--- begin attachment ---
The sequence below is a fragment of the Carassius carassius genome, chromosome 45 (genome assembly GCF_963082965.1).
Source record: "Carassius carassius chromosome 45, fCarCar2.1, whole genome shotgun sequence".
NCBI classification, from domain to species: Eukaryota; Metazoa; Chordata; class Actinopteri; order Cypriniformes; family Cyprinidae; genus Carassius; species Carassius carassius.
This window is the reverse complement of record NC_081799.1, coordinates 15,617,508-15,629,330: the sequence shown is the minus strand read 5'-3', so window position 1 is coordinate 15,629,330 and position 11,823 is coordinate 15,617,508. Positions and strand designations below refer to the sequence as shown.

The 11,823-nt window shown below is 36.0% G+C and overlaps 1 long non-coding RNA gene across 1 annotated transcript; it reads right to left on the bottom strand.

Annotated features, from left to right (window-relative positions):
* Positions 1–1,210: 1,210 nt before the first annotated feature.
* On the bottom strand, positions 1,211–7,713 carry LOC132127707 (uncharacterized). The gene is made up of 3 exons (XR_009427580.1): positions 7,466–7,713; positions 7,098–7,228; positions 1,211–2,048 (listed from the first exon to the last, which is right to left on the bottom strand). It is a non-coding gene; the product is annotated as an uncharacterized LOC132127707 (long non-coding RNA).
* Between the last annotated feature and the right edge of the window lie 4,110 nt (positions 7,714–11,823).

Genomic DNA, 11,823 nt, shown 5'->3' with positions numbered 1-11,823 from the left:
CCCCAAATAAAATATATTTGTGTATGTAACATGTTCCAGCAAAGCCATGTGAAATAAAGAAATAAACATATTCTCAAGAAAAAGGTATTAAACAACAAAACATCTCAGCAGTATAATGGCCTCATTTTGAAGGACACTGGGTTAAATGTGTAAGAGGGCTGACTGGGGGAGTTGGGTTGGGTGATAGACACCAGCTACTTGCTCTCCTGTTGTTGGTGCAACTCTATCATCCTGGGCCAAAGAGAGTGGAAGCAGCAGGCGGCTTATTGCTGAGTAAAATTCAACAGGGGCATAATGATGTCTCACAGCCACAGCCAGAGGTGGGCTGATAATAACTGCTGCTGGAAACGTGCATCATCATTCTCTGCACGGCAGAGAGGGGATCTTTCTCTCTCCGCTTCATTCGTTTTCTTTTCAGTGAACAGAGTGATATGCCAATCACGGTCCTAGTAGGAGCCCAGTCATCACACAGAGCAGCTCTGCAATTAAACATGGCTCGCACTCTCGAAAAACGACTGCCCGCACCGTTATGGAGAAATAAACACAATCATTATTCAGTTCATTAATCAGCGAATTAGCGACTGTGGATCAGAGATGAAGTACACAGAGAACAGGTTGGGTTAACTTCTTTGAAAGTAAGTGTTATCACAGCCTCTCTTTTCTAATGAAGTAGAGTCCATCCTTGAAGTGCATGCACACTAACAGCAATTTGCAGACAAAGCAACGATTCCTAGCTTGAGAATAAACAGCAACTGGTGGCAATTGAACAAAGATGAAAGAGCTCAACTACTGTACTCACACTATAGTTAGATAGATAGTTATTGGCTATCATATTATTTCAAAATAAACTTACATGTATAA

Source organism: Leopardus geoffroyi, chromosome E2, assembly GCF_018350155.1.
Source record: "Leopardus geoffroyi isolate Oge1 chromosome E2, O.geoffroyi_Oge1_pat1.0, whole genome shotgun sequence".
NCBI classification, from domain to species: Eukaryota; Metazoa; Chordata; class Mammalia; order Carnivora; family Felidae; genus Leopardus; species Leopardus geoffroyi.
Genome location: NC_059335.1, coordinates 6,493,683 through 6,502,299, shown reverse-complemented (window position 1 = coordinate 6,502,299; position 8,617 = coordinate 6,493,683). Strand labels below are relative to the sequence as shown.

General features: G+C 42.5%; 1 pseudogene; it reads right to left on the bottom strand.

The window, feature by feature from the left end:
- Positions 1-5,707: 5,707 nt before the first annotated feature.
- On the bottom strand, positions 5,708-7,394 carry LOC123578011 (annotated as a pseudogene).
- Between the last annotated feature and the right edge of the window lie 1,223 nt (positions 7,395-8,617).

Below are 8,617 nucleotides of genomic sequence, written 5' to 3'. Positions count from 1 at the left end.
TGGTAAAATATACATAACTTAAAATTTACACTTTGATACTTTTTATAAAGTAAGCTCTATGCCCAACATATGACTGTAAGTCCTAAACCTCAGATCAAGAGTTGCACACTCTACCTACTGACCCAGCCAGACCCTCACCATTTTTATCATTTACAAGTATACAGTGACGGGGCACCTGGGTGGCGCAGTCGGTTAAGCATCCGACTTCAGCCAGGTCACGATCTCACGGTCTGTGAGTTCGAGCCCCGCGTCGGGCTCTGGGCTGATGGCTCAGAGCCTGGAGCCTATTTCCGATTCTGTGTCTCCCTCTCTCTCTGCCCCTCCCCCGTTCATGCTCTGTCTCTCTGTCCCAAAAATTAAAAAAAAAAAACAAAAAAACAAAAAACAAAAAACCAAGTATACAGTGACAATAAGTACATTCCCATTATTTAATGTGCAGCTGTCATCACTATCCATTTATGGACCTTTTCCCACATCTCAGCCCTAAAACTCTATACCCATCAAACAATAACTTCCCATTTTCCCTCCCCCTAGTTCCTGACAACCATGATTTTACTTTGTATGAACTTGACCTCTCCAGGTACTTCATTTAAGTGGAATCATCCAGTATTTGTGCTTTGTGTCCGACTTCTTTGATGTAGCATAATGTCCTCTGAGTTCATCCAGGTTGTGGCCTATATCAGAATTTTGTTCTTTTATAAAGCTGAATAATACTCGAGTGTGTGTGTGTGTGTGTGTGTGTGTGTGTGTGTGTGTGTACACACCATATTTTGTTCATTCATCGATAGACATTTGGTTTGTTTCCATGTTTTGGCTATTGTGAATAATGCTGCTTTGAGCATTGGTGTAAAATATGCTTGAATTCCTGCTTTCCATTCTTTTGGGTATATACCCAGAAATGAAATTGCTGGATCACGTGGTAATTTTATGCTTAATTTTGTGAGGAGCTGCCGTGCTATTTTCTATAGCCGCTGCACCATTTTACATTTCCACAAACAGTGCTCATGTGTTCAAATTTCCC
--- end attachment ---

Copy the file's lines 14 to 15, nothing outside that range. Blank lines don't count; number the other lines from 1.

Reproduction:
NCBI classification, from domain to species: Eukaryota; Metazoa; Chordata; class Mammalia; order Carnivora; family Felidae; genus Leopardus; species Leopardus geoffroyi.
Genome location: NC_059335.1, coordinates 6,493,683 through 6,502,299, shown reverse-complemented (window position 1 = coordinate 6,502,299; position 8,617 = coordinate 6,493,683). Strand labels below are relative to the sequence as shown.